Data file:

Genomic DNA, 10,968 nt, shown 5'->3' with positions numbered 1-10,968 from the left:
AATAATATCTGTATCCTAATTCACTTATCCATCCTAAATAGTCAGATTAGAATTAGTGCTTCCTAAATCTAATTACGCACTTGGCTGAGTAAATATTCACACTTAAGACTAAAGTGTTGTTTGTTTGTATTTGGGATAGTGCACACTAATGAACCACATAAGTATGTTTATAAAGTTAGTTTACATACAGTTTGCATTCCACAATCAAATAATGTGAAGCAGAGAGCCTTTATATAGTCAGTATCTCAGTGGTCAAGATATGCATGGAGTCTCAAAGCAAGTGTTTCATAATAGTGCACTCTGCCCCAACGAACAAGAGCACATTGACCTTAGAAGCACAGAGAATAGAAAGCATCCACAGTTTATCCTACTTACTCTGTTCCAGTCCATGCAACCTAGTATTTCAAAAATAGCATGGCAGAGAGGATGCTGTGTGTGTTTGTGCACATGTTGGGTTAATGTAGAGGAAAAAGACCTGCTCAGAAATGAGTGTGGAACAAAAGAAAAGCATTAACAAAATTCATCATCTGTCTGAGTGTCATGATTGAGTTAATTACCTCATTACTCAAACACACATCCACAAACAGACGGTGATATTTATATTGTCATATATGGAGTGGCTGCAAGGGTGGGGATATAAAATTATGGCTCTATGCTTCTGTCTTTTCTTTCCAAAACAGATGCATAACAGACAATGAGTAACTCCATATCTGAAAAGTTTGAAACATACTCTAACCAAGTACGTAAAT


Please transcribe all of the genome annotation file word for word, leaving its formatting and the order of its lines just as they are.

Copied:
Genomic DNA, 10,968 nt, shown 5'->3' with positions numbered 1-10,968 from the left:
AATAATATCTGTATCCTAATTCACTTATCCATCCTAAATAGTCAGATTAGAATTAGTGCTTCCTAAATCTAATTACGCACTTGGCTGAGTAAATATTCACACTTAAGACTAAAGTGTTGTTTGTTTGTATTTGGGATAGTGCACACTAATGAACCACATAAGTATGTTTATAAAGTTAGTTTACATACAGTTTGCATTCCACAATCAAATAATGTGAAGCAGAGAGCCTTTATATAGTCAGTATCTCAGTGGTCAAGATATGCATGGAGTCTCAAAGCAAGTGTTTCATAATAGTGCACTCTGCCCCAACGAACAAGAGCACATTGACCTTAGAAGCACAGAGAATAGAAAGCATCCACAGTTTATCCTACTTACTCTGTTCCAGTCCATGCAACCTAGTATTTCAAAAATAGCATGGCAGAGAGGATGCTGTGTGTGTTTGTGCACATGTTGGGTTAATGTAGAGGAAAAAGACCTGCTCAGAAATGAGTGTGGAACAAAAGAAAAGCATTAACAAAATTCATCATCTGTCTGAGTGTCATGATTGAGTTAATTACCTCATTACTCAAACACACATCCACAAACAGACGGTGATATTTATATTGTCATATATGGAGTGGCTGCAAGGGTGGGGATATAAAATTATGGCTCTATGCTTCTGTCTTTTCTTTCCAAAACAGATGCATAACAGACAATGAGTAACTCCATATCTGAAAAGTTTGAAACATACTCTAACCAAGTACGTAAAT